Church of Acts

In the middle of nowhere. Surrounded by ocean as far as the eye can see. Twenty miles of coastline dotted with palm trees, magnolia, papaya, mango, banana, hibiscus, bougainvillea, cup-of-gold. All indigenous.

It is Sunday morning and they arrive at the little church building. “Kia Orana” is how they greet. “May you live on.”

In the church, in front of the pulpit, is a platform laden with produce. Watermelon, papaya, bananas, an assortment of garden veggies, fresh eggs, smoked parrot fish, too many things to list here. Most came in baskets woven from the leaves of an island plant; I saw women doing this on Saturday. A quick inventory leads to some mental arithmetic, arriving at a fairly reasonable estimate of two metric tons of food.

After church, everybody go to the pastor’s home next door to the church building. To my surprise, tables laden with food – fish, pork from the umu, an assortments of cold salads, fresh fruit, long tables constructed from planks resting on trestles. Too much for all of us, even though there are quite a few holidaymakers that were woken at various resorts, where they were invited to attend this love gathering at one of many local churches.

Lunch is over. Much of the food that still sit on the tables, get packed in for the hospital on the hill. Then every tourist is given a plate to take home but all object, having eaten perhaps a bit more than really needed. it is a feast, after all. Then they are told to take these plates of food, go find someone who does not have enough, donate it. It means to reach out to strangers wile on holiday; that surely wasn’t in the travel brochure!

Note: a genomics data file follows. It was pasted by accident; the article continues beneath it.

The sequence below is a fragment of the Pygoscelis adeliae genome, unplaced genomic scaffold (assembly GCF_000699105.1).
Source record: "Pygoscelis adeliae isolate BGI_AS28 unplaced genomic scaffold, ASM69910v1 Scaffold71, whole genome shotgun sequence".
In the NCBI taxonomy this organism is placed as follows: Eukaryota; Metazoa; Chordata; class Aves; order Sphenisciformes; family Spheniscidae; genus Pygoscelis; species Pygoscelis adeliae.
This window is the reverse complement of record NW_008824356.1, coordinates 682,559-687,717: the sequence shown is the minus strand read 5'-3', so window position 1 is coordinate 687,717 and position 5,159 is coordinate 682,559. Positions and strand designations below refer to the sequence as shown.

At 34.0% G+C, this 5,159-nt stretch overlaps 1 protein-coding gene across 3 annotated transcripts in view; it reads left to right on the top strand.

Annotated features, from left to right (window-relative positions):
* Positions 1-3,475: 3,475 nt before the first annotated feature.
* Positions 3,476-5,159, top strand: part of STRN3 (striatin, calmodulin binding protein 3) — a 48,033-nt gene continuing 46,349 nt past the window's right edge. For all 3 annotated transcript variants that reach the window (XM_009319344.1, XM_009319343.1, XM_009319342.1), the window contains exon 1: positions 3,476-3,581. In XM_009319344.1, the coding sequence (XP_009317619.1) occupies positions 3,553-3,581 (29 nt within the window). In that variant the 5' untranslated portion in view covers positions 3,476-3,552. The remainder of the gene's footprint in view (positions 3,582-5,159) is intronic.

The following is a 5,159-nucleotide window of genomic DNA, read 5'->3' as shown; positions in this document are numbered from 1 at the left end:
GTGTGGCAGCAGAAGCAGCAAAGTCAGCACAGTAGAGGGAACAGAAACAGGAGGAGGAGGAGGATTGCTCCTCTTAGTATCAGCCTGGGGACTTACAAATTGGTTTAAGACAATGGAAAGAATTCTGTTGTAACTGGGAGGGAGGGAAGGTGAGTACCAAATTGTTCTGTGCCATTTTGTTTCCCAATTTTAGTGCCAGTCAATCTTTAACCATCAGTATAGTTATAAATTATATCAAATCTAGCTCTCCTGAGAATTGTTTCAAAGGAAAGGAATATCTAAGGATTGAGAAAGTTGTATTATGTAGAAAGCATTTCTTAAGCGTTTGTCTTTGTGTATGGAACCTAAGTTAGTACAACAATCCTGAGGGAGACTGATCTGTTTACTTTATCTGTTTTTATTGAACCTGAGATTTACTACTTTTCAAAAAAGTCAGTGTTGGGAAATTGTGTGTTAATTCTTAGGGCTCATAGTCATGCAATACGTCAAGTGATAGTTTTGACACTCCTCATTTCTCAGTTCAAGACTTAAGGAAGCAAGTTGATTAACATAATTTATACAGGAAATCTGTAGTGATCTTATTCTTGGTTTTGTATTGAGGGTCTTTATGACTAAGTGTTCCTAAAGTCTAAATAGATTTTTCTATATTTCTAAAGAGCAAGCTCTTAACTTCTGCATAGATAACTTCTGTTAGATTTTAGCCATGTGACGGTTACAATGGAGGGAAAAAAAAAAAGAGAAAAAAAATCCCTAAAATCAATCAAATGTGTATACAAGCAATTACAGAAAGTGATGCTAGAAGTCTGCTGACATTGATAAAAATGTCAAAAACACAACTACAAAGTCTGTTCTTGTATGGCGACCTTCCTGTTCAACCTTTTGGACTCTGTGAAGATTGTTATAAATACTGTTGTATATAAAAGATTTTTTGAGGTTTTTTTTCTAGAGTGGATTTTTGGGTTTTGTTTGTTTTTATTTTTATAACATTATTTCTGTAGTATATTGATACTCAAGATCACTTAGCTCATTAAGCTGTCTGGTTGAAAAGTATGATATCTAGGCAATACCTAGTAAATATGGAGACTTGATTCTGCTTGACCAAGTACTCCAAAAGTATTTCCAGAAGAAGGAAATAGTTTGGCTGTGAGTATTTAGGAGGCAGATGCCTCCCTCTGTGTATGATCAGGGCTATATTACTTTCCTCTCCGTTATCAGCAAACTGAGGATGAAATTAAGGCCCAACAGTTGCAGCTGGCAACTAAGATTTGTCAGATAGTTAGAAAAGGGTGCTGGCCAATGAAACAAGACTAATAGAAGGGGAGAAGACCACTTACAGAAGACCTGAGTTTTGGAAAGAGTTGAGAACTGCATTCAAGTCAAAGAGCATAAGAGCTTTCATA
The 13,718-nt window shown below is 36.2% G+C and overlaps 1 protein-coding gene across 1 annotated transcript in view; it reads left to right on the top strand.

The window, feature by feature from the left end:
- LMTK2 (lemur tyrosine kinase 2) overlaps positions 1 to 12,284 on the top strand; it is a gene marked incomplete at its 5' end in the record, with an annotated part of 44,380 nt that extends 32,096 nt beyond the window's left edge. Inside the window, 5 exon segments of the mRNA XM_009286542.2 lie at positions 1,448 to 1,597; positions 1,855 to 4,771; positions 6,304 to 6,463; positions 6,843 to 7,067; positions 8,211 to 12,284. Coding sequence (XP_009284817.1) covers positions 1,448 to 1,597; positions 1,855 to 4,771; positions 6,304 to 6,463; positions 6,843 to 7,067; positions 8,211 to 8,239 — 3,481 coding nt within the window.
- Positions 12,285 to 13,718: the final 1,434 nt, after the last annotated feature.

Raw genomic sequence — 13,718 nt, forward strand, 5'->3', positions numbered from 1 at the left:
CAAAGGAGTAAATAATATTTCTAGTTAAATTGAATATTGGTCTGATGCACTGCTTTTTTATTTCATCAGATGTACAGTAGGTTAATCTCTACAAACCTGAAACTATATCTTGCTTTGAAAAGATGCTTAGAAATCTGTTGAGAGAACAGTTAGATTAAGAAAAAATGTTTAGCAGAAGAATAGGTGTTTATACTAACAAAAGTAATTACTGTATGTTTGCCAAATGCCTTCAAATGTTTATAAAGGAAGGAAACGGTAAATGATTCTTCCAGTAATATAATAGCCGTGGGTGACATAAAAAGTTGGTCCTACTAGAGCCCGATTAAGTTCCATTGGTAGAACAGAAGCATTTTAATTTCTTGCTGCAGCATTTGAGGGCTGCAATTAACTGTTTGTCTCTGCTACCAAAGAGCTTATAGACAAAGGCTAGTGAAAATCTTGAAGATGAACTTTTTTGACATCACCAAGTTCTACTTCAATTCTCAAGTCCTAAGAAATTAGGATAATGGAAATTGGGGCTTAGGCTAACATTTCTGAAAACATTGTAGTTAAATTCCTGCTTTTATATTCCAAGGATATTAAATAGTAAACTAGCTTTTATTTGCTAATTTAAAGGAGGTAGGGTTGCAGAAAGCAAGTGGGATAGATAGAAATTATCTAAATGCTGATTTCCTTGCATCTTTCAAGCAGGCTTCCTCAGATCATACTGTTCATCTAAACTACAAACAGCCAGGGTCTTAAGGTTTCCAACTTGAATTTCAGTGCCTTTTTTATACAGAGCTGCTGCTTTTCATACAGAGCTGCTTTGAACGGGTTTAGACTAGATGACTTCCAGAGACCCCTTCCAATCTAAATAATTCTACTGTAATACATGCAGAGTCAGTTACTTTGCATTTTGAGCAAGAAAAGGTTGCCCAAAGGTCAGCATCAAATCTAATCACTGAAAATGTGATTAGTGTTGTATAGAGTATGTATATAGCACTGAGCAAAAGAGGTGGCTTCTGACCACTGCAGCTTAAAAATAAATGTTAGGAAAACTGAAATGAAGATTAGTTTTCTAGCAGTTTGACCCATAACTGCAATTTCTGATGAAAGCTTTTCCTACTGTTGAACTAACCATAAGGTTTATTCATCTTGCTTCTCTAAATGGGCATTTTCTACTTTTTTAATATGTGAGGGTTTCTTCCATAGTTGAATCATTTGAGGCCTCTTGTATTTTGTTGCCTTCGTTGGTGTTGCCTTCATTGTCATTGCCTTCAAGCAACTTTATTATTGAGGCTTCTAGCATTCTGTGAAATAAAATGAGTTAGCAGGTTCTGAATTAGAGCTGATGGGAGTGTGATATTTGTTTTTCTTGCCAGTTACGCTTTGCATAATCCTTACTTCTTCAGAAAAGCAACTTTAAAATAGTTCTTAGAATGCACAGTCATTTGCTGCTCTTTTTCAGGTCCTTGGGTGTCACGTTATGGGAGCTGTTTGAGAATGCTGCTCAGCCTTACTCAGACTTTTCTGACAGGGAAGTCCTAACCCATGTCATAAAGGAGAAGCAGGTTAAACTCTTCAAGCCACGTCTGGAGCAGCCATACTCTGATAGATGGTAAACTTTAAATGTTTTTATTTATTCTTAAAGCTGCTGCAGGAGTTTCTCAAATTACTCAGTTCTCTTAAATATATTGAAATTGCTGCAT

I grew up in a similar tradition, halfway around the globe, where we cares and shared. Even as kid, we saw this so often. Our church denomination built schools and hostels for people with physical and mental disabilities, or old age homes. I presently rent an apartment in such a center. If the tithes were not given, this place would not have been built.

A few decades ago, we met every Tuesday evening at my home, every Thursday at another and shared from His Word, prayed for each other, there was unity, oneness of mind. We shared food, took care of the needs of each other. Political change drove us apart and those who could afford to, even emigrated. My family got relocated a thousand miles away but we returned in 2004, after an exile of a decade. Sadly, we have never seen this kind of fellowship again. Yet someone invited me to become involved in a church he is pastor, details need to be sorted out, but it is far from where we live and we have no car, no income, can’t even pay our rent right now. His own church is brand new, lots of building going on, but they have a mission inclination that I was called to help expand, build and teach. Of course, this is what I am called for so this is at the top of my list.

A real challenge, to do practically as we did do as a family – the challenge is in Acts 2 and Acts 4. See if you have the integrity for that! See if you have the heart, faith, guts and tenacity to be the true church. 😉

Be blessed

Awethentiq® Pete

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